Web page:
Randy Seaver, passing on a post on the APG mailing list, asked us what our genealogical regrets are so that others can avoid our mistakes. What would I do differently? My responses are similar to Randy’s and others who have posted replies, which should prove to any newcomers to genealogy just how essential certain things are! These are my top 3 genealogical regrets:
- I regret that I didn’t start my research sooner. I didn’t officially begin researching until after college, but I wish I had started in high school. For one, I had a lot more free time while attending college than I did after starting a full-time job. Even though I’ve had two census releases since I started my research, and even though some things are more automated now and indexed on the internet (and therefore EASIER now), the main reason I wished I had started sooner is because many older family members have since died. By the time I figured out who some cousins were, the older folks were gone and I missed a possible opportunity to learn more from them.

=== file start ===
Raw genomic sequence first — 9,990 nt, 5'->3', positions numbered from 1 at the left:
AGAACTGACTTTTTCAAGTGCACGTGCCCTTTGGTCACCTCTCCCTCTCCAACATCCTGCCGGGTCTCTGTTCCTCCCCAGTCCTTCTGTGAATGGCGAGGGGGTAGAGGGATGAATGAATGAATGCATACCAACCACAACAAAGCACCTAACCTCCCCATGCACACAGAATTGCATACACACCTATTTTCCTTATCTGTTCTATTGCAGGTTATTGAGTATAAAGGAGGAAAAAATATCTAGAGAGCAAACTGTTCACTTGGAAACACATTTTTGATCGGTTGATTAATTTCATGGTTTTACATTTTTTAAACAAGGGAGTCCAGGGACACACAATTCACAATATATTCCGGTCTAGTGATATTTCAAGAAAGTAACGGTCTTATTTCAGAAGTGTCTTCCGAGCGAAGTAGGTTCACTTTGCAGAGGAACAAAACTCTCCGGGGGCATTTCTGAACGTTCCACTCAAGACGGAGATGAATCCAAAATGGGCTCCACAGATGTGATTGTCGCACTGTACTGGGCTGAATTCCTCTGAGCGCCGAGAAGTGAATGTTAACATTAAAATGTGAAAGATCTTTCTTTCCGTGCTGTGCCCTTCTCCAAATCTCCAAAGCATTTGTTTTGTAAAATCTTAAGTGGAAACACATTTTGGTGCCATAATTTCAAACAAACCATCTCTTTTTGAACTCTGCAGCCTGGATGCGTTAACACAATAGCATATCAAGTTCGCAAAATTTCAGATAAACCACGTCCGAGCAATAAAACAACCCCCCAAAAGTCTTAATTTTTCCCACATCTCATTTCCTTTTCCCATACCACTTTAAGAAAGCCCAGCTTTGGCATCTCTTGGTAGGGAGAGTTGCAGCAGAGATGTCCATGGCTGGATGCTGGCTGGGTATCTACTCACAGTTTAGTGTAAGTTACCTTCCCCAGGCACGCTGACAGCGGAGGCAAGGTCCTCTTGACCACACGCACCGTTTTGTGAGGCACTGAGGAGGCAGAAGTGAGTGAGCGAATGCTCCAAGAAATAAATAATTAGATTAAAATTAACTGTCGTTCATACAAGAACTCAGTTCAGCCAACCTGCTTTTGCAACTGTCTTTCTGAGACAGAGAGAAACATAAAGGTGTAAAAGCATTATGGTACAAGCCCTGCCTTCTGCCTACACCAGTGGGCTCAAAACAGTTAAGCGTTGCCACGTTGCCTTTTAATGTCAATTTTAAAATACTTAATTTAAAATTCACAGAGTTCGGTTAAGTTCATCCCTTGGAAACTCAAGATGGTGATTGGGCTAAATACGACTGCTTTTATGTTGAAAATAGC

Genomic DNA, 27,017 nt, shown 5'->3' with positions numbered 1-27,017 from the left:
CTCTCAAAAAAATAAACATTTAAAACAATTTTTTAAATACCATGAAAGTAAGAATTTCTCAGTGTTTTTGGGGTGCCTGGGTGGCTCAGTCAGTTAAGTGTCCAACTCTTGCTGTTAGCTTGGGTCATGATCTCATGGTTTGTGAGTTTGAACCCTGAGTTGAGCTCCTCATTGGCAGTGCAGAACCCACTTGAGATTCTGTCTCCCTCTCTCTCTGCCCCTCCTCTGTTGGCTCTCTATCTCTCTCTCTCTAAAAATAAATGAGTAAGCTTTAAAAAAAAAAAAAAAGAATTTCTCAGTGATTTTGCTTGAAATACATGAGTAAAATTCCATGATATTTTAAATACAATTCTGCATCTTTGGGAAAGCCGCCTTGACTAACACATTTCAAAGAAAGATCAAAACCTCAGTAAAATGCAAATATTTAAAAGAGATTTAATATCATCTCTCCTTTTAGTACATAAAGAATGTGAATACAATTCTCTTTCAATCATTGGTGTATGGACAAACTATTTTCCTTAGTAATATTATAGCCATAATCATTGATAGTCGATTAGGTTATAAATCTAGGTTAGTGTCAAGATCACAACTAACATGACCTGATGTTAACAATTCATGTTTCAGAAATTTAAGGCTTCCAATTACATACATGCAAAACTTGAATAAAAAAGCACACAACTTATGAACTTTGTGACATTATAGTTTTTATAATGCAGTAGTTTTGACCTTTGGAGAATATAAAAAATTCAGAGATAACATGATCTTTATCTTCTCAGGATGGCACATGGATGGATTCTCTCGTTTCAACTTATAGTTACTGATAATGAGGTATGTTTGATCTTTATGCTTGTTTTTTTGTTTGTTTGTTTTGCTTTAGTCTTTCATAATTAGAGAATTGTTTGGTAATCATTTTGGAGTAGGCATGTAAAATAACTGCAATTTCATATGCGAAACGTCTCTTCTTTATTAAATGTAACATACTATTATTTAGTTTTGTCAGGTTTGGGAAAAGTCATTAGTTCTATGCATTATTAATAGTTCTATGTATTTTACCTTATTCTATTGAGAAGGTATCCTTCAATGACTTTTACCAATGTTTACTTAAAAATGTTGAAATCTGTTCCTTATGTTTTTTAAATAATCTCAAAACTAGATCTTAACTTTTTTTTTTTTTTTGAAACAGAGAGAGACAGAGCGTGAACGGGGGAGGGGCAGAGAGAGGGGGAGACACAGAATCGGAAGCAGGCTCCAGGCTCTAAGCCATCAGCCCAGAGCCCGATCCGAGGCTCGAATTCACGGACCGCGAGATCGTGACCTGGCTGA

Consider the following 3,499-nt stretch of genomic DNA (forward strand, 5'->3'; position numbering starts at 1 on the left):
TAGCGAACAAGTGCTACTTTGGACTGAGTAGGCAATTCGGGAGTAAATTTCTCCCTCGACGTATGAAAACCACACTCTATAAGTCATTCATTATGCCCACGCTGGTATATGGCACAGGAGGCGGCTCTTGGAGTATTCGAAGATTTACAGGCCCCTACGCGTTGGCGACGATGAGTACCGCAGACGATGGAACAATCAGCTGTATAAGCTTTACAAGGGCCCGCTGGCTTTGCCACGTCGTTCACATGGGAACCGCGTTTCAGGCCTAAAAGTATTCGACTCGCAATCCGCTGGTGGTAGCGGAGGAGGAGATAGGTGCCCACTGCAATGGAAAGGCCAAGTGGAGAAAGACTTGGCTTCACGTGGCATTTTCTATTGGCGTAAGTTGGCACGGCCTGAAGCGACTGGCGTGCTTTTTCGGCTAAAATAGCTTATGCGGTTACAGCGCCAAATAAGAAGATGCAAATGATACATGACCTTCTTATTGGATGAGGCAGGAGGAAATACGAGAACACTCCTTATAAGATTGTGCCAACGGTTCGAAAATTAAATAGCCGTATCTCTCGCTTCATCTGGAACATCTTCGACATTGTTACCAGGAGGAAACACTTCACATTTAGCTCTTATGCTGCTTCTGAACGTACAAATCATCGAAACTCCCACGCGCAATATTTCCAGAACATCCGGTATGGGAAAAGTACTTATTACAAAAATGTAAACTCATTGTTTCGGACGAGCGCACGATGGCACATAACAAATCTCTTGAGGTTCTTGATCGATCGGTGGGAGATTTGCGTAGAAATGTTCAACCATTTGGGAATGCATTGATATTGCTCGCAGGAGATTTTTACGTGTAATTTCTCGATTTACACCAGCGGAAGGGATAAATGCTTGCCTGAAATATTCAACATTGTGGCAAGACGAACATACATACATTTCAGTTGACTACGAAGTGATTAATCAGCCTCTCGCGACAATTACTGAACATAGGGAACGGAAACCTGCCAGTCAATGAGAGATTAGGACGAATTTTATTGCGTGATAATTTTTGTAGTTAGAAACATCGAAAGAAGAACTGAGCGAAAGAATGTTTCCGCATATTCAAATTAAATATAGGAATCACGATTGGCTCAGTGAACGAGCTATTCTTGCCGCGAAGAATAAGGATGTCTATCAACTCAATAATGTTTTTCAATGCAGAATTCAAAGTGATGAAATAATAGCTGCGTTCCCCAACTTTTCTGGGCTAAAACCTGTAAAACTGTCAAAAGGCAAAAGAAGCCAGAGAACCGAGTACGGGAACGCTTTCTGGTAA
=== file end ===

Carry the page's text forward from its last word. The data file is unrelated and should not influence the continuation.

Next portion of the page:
- I regret that I didn’t organize my notes better. You’ll read it time and again from many genealogists…get organized! I am what I call “slightly organized” in that I know generally where things are, but it take me forever to sort through things to find what I want. I even have notes written on scraps (a paper plate, believe it or not) that I haven’t seen fit to otherwise document. Yet.
- I regret that I didn’t focus my area of research to one family at a time. When I first began, I used a shotgun approach…I’d fire a question or query, and if my shot in the dark hit scattered targets I’d run off and start researching in each of those directions. Well, it I guess it works, but it’s probably not the easiest or best approach. It’s certainly not the scientific method. When I found an “easy” line, I’d focus on that family and get better results in my research. But the other lines with their questions and mysteries would still draw me back, and I’d lose the focus on the line on which I had experienced some progress.
To re-phrase my regrets in the positive, I present Donna’s 3 Rules of Successful Genealogy:
1) Don’t wait or think about it…get started now. Find and talk to your older relatives while you can.
2) Find the method of organization that suits you and stick with it always.
3) Focus your research; using a systematic approach will save you time later.
What would you do differently – do you have any genealogical regrets?